New designs unveiled for the 'world's most powerful' tidal turbine 

  • The Orbital O2 will use a 73-meter-long "floating superstructure" to support two 1 megawatt turbines on each side.
  • Orbital Marine Power plans to deploy the turbine at the European Marine Energy Centre, Orkney, in 2020.
This illustration depicts how the Orbital O2 turbine will look when in the water. 
Orbital Marine Power Ltd 
This illustration depicts how the Orbital O2 turbine will look when in the water. 

The designs for a commercial production tidal turbine have been unveiled by U.K.-based firm Orbital Marine Power, which claims it will be the "most powerful tidal generating platform in the world" when launched.

In an announcement Friday, Orbital Marine Power said it planned to deploy its Orbital O2 2MW turbine at the European Marine Energy Centre, in Orkney, in 2020.

The Orbital O2 will use a 73-meter-long "floating superstructure" to support two 1 megawatt (MW) turbines on each side and will have rotor diameters of 20 meters.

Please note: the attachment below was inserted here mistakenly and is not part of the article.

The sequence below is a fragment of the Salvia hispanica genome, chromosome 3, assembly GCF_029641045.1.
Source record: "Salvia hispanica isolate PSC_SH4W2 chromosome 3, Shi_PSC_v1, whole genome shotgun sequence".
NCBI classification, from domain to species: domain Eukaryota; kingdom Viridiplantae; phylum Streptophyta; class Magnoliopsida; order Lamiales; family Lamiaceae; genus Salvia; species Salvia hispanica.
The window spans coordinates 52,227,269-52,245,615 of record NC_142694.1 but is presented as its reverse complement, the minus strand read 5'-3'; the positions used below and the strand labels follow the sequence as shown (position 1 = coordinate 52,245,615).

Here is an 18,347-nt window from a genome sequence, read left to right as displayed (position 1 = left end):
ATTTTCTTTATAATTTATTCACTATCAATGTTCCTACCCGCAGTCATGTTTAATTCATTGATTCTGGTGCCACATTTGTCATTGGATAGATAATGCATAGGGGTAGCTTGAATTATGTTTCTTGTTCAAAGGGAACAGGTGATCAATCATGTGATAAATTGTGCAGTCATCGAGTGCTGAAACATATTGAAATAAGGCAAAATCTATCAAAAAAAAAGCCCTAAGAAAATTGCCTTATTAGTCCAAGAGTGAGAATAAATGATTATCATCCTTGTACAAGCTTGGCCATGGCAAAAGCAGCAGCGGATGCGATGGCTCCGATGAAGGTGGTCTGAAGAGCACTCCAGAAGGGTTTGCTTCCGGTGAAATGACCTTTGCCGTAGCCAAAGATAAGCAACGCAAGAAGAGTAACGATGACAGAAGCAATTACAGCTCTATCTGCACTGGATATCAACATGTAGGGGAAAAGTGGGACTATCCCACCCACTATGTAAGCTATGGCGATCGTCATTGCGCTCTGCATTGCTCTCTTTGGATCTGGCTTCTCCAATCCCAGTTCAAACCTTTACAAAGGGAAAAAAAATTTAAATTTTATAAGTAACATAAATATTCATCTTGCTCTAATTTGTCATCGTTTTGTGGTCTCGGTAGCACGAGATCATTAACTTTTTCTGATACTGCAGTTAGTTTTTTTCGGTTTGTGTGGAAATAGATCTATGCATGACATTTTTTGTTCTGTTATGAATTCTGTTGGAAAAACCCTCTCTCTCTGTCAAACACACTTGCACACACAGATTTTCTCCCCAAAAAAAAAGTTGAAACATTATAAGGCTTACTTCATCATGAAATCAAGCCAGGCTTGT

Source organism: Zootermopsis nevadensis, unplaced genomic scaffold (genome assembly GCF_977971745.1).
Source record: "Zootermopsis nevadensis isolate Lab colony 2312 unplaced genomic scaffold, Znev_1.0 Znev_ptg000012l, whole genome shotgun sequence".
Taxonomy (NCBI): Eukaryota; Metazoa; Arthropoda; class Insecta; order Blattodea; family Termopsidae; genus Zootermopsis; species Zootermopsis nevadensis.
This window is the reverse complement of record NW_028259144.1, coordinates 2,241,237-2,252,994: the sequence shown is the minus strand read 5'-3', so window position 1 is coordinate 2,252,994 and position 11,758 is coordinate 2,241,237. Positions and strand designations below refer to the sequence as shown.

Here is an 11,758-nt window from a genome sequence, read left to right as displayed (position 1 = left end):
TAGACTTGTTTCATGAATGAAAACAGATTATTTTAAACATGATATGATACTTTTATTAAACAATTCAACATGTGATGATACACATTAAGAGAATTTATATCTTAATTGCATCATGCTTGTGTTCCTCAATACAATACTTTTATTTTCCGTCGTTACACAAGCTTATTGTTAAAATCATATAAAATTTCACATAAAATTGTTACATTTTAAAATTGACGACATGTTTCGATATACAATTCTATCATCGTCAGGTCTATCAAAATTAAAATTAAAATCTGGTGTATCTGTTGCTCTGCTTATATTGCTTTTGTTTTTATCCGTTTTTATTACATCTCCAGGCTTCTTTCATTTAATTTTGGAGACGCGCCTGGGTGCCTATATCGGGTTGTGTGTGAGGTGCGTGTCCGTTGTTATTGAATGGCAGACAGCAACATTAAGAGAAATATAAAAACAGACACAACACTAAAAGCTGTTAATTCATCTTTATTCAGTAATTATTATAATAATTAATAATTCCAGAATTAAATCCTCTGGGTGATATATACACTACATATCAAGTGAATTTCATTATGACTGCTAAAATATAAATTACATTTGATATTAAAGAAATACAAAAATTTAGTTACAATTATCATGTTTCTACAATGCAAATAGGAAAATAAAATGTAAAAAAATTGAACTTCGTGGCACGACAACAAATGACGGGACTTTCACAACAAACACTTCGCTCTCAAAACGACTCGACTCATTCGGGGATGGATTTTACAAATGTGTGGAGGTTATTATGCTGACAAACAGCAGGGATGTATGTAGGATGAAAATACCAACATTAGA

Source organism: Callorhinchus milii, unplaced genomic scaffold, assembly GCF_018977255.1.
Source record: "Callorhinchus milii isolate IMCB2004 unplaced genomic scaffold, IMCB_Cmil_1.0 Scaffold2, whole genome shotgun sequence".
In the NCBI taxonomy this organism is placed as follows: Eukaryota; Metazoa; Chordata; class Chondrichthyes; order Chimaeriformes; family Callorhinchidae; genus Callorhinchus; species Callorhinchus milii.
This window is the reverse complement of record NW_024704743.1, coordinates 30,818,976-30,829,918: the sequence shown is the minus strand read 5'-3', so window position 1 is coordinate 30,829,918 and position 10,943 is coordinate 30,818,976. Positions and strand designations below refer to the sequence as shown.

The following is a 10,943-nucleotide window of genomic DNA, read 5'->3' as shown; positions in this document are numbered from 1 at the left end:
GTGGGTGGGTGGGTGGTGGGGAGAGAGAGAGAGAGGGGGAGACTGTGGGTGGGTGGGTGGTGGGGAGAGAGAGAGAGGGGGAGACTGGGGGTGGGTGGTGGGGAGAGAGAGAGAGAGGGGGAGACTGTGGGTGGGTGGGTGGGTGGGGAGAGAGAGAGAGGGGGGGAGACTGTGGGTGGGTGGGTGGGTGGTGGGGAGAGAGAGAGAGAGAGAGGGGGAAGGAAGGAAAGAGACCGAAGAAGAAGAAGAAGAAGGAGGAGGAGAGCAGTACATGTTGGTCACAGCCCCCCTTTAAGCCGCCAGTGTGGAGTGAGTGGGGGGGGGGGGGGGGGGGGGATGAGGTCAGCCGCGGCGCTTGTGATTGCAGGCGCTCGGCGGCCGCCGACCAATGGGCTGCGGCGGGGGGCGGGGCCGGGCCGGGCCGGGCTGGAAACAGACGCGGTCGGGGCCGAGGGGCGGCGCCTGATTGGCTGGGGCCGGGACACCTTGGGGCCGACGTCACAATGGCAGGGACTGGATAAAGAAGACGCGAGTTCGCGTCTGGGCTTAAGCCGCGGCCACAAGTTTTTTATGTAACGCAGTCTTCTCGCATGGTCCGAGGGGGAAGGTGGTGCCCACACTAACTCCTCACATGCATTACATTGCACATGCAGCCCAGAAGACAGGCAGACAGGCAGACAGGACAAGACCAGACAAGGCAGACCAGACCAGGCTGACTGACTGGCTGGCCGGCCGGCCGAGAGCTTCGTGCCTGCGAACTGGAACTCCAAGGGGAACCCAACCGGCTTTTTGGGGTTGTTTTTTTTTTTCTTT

The device is set to have a nameplate power output — which refers to the maximum amount of power the turbine can produce — of 2 MW at tidal current speeds of 2.5 meters per second.

Formerly called Scotrenewables Tidal Power Ltd., Orbital Marine Power launched its SR2000 turbine in 2016. During its initial 12-month test program, the SR2000 generated more than 3 gigawatt hours of electricity.

"The Orbital O2 is a low-cost solution for future commercial projects and builds on the features which made the SR2000 an industry breakthrough," Andrew Scott, Orbital Marine Power's CEO, said in a statement.

"This optimized turbine will unlock tidal markets around the world at a competitive price point and provide regulators and investors with a new, predictable renewable energy option," Scott added.

The European Commission, the legislative arm of the EU, has described "ocean energy" as being both abundant and renewable. Ocean energy could potentially contribute around 10 percent of the European Union's power demand by 2050, according to the Commission.